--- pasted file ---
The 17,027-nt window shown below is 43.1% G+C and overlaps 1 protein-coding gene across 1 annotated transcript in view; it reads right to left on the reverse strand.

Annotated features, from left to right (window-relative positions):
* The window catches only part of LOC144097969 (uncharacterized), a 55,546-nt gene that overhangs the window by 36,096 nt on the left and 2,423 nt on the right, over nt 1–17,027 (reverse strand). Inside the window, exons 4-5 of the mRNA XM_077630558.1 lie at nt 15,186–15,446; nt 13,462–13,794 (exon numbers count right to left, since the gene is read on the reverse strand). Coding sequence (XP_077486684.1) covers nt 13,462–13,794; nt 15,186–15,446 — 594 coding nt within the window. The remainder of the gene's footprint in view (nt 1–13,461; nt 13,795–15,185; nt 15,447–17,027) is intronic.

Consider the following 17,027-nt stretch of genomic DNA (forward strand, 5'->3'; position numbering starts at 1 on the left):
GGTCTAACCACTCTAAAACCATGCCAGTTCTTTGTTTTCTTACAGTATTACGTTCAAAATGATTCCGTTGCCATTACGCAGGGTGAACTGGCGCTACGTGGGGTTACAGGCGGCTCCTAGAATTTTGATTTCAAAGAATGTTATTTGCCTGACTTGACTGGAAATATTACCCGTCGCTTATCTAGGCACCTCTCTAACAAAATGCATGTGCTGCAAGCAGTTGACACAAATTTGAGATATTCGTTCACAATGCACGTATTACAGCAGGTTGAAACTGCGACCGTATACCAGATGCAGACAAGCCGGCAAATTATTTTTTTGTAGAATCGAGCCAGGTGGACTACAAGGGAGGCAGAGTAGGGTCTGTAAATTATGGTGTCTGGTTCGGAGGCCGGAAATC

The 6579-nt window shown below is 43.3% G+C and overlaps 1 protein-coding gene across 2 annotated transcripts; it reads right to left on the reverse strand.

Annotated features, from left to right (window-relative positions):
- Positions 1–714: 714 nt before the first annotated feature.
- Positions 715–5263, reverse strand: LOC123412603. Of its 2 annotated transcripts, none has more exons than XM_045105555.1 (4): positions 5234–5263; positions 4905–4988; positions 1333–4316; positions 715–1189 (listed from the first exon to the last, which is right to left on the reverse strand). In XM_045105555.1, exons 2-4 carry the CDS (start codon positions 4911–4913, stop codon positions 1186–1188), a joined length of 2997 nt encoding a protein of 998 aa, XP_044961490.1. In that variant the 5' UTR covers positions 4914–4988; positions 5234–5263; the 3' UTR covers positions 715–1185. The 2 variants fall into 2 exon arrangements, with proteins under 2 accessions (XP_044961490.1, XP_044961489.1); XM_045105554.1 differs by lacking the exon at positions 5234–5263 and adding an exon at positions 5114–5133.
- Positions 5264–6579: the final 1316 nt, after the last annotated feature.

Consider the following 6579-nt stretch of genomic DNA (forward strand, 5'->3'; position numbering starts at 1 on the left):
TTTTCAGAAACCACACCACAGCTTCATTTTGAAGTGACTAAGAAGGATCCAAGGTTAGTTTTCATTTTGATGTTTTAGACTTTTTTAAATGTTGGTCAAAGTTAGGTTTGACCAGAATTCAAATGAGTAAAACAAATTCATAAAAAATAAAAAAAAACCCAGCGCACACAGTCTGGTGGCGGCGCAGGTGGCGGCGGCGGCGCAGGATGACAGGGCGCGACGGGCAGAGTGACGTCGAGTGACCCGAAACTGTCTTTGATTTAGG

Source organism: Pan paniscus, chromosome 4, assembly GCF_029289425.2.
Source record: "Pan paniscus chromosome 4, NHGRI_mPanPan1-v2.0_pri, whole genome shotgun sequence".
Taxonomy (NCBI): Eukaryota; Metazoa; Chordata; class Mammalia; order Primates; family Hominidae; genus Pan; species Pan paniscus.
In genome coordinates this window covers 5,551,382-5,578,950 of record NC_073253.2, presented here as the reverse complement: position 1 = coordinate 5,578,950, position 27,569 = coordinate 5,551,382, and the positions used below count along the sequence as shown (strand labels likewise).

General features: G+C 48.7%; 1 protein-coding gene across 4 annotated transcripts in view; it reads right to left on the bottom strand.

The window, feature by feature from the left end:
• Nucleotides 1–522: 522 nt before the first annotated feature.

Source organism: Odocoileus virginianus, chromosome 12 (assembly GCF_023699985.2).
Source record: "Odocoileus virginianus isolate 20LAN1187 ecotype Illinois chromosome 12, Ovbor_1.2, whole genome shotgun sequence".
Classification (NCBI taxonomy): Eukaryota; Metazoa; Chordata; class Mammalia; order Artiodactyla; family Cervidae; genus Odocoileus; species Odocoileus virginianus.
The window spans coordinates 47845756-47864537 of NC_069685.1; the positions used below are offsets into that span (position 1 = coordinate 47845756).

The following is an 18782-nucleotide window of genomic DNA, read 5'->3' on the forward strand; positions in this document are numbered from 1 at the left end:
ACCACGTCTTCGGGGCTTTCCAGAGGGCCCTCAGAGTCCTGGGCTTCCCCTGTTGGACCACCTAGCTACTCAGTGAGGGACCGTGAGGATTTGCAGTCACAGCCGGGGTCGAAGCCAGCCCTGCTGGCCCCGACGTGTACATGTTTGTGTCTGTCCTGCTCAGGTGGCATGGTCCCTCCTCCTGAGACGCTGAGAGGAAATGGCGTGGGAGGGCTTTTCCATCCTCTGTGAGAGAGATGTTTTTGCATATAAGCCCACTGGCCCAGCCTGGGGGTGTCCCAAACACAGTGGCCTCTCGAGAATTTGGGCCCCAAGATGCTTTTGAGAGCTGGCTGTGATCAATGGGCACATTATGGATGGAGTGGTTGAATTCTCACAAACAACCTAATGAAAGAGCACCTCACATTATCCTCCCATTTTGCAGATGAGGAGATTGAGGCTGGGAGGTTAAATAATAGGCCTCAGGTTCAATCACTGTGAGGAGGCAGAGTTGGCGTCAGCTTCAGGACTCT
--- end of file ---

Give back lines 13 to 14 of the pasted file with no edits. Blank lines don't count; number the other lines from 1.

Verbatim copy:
Source organism: Pan paniscus, chromosome 4, assembly GCF_029289425.2.
Source record: "Pan paniscus chromosome 4, NHGRI_mPanPan1-v2.0_pri, whole genome shotgun sequence".